An encephalitis outbreak has killed nearly 1,000 people almost all of them children in India and neighboring Nepal, as too few doctors struggle to care for thousands of sick children in outdated hospitals.
The death toll in India's northern Uttar Pradesh state stood Monday at 767, after 27 more deaths were reported overnight. Nepal has logged 204 deaths.
Every day, parents from the poorest corners of India's most populous state pour into the small town of Gorakhpur, some carrying unconscious children whose limp bodies flop from side to side as they're raced into one of the Japanese encephalitis wards at the B.R.D. Medical College.
Vaccines exist and measures can be taken to minimize exposure to the mosquitoes that spread the disease from pigs. But the tired physicians say such solutions might as well not exist without money and a strong political will to ensure that help reaches these poor, rural families.
Dr. O.P. Singh, Uttar Pradesh state's director-general of health, has said it would cost about US$58 million to vaccinate the more than 7 million children aged 15 and under in the most-affected areas. The state's entire health budget is US$25 million.
"It's too hard for us also to see so many children and to see some dying and some handicapped and knowing this is a vector disease that can be controlled by removing all pigs from society," said Dr. K.P. Kushwaha, a pediatrician overseeing the hospital's Japanese encephalitis wards.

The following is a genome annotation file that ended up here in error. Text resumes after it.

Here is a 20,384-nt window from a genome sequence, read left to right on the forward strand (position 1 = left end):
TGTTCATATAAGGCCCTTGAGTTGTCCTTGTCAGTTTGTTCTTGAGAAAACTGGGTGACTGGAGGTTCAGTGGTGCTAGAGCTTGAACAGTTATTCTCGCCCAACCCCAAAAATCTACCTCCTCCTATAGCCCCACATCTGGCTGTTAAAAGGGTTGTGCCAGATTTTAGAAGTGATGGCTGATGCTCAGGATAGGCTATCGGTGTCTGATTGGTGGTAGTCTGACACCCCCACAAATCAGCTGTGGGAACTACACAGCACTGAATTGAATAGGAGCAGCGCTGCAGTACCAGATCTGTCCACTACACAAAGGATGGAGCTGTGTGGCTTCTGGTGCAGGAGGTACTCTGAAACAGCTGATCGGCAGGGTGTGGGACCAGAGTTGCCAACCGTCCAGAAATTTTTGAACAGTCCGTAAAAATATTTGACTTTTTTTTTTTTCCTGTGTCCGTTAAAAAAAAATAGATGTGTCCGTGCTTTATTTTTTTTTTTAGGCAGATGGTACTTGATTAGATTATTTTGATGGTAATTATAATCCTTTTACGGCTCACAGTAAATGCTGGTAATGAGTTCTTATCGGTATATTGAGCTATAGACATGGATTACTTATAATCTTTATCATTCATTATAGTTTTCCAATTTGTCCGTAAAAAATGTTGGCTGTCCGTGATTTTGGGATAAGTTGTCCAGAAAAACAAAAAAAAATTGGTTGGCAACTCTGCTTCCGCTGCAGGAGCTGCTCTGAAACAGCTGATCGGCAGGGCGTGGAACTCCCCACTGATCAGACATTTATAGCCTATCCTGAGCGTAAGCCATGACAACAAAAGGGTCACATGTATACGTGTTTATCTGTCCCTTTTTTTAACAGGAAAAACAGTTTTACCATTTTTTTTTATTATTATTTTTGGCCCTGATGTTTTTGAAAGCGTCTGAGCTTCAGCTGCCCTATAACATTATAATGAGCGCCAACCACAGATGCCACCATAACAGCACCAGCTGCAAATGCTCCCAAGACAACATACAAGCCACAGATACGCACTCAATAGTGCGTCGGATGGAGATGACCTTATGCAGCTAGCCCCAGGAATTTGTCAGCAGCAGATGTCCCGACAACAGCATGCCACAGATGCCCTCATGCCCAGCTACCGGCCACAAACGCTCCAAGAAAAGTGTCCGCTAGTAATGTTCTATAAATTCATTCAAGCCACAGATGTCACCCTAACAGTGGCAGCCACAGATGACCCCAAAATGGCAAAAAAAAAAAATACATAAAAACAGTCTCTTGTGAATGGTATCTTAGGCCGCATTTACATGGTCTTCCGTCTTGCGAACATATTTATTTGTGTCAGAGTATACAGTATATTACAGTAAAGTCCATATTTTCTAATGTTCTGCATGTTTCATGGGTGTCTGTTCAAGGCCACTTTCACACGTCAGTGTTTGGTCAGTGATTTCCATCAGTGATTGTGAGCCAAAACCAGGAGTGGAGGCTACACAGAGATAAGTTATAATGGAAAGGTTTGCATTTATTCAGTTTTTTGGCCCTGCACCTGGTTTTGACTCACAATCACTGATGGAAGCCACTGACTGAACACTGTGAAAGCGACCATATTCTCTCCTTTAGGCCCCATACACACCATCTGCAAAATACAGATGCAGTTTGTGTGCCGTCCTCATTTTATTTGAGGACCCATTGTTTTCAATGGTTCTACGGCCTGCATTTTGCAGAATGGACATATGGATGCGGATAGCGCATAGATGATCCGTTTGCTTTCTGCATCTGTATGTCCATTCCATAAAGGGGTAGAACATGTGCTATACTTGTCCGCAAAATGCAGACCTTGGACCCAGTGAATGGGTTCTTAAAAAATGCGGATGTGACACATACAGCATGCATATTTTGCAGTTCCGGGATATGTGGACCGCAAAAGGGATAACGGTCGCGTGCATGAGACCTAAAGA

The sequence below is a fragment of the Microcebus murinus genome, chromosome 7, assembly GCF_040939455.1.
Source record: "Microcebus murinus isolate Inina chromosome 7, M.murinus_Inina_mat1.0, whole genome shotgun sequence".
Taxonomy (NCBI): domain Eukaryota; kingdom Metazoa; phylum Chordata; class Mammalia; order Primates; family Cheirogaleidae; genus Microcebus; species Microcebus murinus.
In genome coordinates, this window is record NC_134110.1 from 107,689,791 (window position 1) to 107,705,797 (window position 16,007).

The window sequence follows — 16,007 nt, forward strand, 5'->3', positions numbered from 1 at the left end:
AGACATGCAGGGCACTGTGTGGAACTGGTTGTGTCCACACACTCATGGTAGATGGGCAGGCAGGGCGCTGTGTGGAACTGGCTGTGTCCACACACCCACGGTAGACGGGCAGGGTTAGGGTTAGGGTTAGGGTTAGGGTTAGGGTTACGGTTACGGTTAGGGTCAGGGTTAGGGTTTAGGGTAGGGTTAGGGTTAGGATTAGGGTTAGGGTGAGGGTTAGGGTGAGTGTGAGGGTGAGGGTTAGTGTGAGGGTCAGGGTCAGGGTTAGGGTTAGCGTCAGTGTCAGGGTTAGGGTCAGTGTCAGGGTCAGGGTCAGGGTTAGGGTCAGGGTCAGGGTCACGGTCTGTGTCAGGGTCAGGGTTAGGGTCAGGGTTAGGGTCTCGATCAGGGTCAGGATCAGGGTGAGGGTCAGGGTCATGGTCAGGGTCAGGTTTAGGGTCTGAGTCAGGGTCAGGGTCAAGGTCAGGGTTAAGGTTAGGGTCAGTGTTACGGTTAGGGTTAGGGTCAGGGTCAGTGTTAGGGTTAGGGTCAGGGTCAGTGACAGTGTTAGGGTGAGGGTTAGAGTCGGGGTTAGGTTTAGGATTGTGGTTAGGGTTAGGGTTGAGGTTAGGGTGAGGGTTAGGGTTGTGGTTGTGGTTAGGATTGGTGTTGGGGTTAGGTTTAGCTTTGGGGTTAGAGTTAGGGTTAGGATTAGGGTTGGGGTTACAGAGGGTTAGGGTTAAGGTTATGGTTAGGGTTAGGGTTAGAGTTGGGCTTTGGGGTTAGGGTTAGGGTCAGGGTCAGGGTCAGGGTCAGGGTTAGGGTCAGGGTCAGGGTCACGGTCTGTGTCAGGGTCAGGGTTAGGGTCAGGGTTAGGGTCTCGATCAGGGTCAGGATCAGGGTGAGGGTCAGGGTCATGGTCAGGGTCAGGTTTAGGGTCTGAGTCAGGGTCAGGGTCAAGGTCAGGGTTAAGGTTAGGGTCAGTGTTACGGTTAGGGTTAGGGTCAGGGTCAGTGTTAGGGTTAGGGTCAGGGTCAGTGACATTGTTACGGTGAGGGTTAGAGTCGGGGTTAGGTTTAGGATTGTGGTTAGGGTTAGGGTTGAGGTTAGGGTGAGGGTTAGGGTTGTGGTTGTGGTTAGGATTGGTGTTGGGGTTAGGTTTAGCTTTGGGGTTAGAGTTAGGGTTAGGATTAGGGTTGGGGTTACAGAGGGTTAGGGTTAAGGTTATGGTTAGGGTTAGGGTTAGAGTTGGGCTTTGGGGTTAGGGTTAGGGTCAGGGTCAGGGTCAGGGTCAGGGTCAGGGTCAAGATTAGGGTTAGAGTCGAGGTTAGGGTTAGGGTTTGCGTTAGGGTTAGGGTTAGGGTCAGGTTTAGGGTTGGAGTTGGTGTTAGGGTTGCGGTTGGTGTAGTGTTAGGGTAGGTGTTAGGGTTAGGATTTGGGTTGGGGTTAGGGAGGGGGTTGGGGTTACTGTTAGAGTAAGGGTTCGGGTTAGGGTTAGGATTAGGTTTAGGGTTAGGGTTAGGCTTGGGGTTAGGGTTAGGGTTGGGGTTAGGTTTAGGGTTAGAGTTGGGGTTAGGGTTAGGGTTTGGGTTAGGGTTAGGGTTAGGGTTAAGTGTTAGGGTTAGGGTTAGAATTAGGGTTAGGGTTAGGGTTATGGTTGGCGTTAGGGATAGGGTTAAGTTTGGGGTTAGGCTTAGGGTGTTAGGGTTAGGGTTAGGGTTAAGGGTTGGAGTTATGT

The Japanese encephalitis virus closely related to West Nile Virus is found only in Asia, where it's the leading cause of neurological infection. The World Health Organization says about 50,000 cases are reported annually, including 15,000 deaths, but many more go unreported.
Eastern Uttar Pradesh is especially prone to the disease because it is a prime rice-growing region that breeds mosquitoes in its puddles and rice paddies. Its bowl-shaped geography allows little drainage after rains. Also, farmers often raise pigs close to where people live.
The disease sickens only about 1 in 250 people infected with children from 1 to 15 the prime prey. Most adults in affected areas typically have developed natural immunity, reports the AP.
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